You may think you're getting more accomplished by working longer hours. You're probably wrong.There's been a flurry of recent coverage praising Sheryl Sandberg, the chief operating officer of Facebook, for leaving the office every day at 5:30 p.m. to be with her kids. Apparently she's been doing this for years, but only recently "came out of the closet," as it were.What's insane is that Sandberg felt the need to hide the fact, since there's a century of research establishing the undeniable fact that working more than 40 hours per week actually decreases productivity.In the early 1900s, Ford Motor ran dozens of tests to discover the optimum work hours for worker productivity.
On last year’s list of the best companies to work for in the US, JetBlue secured an impressive spot in the top 25, coming in at number 21. In 2017, however, the low-cost airline buckled its seat belt, secured its tray table and soared all the way up to the number 3 spot.
So what is it about JetBlue that has led to such impressive results? The company’s focus on community service, its dedication to diversity and a family feel among colleagues have all received praise from employees in reviews published on Indeed. But perhaps one employee summarized it best: “The culture in JetBlue is like no other. They really value their employees and their customers.”
The word “culture” is bandied about a lot these days. But at JetBlue it goes much deeper than providing great snacks and game rooms to employees. To learn more, we spoke with Rachel McCarthy, JetBlue’s Senior Vice President of Talent & Learning.
A culture of crewmembers
JetBlue was founded on “bringing humanity back to air travel,” says McCarthy. At the very start of the company, the founders put the firm’s mission in the forefront, identifying five core values that JetBlue would stand for: safety, caring, integrity, passion and fun.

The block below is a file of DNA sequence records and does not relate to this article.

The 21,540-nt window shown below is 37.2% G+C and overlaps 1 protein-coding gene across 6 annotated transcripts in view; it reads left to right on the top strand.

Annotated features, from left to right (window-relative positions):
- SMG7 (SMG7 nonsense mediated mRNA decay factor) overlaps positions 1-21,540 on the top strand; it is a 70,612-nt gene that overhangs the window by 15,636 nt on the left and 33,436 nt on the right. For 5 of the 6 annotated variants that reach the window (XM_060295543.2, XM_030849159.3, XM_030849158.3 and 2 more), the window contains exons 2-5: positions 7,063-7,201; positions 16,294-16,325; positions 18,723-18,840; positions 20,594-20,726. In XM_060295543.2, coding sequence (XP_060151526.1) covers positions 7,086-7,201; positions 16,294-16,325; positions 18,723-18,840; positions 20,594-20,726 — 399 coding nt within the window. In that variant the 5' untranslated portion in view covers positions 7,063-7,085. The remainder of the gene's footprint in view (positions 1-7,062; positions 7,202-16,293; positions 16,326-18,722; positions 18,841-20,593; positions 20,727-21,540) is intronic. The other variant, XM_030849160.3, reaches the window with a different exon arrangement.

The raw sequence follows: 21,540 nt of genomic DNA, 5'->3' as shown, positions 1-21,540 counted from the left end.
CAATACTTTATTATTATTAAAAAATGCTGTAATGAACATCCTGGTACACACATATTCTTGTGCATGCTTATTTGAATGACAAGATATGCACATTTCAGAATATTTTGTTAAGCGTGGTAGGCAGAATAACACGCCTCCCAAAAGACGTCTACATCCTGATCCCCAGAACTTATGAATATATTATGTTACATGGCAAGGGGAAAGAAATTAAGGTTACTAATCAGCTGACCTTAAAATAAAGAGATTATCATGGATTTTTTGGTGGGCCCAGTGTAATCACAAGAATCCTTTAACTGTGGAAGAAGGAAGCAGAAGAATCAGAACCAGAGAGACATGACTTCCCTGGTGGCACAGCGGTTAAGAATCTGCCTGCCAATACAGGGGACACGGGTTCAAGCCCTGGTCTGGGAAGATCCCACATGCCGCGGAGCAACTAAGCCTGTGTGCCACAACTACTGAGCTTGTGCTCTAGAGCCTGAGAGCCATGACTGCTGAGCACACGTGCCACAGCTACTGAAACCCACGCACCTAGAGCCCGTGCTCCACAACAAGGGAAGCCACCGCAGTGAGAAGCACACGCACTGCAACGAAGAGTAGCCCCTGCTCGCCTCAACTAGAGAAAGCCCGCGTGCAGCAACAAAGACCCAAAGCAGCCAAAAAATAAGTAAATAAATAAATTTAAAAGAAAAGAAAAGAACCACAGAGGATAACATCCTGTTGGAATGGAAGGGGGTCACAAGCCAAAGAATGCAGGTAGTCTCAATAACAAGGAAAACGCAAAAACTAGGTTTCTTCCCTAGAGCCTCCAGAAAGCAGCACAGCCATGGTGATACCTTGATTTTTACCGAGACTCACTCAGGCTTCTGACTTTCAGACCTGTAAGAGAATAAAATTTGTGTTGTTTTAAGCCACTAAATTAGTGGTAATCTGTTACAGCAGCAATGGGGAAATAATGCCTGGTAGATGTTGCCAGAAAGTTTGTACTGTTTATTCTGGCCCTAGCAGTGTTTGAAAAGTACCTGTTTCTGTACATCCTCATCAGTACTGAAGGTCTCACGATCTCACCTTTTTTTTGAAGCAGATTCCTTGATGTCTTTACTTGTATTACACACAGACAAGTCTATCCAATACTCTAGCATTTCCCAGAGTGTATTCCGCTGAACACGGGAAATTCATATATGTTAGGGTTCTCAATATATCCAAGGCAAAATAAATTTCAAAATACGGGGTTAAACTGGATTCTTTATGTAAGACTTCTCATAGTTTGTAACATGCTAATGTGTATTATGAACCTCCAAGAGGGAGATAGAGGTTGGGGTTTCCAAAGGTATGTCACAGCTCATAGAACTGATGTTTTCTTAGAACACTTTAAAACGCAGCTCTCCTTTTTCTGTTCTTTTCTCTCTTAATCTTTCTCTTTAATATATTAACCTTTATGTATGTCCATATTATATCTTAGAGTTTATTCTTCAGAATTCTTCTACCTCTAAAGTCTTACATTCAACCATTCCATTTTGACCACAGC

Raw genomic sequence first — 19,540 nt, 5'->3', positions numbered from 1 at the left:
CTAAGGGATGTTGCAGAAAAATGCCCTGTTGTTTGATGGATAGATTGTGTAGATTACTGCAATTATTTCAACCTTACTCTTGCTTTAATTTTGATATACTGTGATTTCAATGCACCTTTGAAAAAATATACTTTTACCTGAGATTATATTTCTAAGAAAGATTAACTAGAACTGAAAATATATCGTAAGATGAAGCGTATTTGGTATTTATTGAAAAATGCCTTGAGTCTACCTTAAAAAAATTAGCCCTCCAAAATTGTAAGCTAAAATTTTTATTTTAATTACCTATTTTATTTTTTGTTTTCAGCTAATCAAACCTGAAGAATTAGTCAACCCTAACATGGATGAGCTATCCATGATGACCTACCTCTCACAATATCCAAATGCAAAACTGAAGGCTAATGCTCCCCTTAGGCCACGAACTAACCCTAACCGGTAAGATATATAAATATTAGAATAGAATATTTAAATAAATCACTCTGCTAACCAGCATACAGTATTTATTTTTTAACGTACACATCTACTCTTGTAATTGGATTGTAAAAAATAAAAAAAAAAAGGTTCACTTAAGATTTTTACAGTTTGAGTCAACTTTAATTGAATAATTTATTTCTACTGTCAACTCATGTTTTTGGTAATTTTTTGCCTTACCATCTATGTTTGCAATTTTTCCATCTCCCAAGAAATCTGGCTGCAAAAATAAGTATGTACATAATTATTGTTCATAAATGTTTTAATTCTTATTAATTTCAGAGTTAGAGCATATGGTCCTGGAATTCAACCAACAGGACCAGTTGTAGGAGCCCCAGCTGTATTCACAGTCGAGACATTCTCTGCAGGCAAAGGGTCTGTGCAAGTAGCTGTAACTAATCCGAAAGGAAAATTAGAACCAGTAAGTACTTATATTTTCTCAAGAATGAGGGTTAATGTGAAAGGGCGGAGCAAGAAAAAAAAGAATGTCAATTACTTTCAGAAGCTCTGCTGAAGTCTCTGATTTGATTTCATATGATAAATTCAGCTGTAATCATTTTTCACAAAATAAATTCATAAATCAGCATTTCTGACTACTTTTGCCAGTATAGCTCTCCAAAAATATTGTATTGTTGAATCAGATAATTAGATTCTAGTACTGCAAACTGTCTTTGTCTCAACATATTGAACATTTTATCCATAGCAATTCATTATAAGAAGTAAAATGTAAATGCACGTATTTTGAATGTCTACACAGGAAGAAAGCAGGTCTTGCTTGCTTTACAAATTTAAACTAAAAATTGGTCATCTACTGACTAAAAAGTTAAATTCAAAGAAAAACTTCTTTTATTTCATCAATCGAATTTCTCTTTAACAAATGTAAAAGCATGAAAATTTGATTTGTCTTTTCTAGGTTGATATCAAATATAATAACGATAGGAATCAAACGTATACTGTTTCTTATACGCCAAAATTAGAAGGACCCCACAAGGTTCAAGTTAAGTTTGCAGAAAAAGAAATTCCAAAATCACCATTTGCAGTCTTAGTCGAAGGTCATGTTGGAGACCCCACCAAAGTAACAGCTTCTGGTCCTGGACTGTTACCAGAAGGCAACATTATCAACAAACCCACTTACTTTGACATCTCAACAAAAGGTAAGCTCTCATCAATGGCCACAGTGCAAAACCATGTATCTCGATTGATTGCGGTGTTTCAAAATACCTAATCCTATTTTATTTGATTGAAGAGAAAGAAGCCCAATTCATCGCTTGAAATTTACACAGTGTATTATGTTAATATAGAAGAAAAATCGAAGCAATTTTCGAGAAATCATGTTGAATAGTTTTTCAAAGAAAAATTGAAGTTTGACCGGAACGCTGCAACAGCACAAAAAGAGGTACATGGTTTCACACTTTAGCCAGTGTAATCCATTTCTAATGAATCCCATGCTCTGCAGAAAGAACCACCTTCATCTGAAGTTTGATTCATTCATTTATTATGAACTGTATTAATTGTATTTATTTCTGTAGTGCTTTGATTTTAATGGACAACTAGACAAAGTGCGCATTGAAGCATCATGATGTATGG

“They help form the foundation of who we are,” says McCarthy. These five values are realized in interesting ways. From interns to the CEO, everybody at JetBlue is a “crewmember”, while managers, directors and executives are “crewleaders.” A philosophy of “servant leadership” keeps crewleaders in close contact with crewmembers.
“As a senior leader, you’re there to serve your crew,” McCarthy explains. “Our executive team’s offices are exactly the same size as a director’s. We have a very open plan office here in Long Island City, and the offices are all in the center. We do not have the windows. We let our team sit by the windows.”
Crewleaders also get hands-on to make sure their teams are successful. Senior leaders can also be seen working shifts on planes and in airports, tagging bags or helping customers carry their luggage.
“We help check customers in at the airport. We’re serving food at barbecues on holidays for our crew, or running food to the gates at Thanksgiving,” says McCarthy.
You can even find senior leaders putting on blue gloves and picking up trash in the planes.
“It doesn’t matter what level you are in the company, the expectation is we all pitch in and we’re a team and we’re going to work together. So, everyone cleans the plane.”
The importance of “giving back”
A wider sense of community is also crucial to JetBlue’s distinct culture, where “giving back” is an important value.
Not only do employees go on team volunteer outings (planting trees in Long Island City, for example), but they can also enjoy the company’s annual celebration recognizing team members who’ve logged 150+ hours of service in the past year.
The company’s commitment to service also involves directly giving back to employees. In fact, JetBlue has its own nonprofit – the JetBlue Crewmember Crisis Fund, which is dedicated to…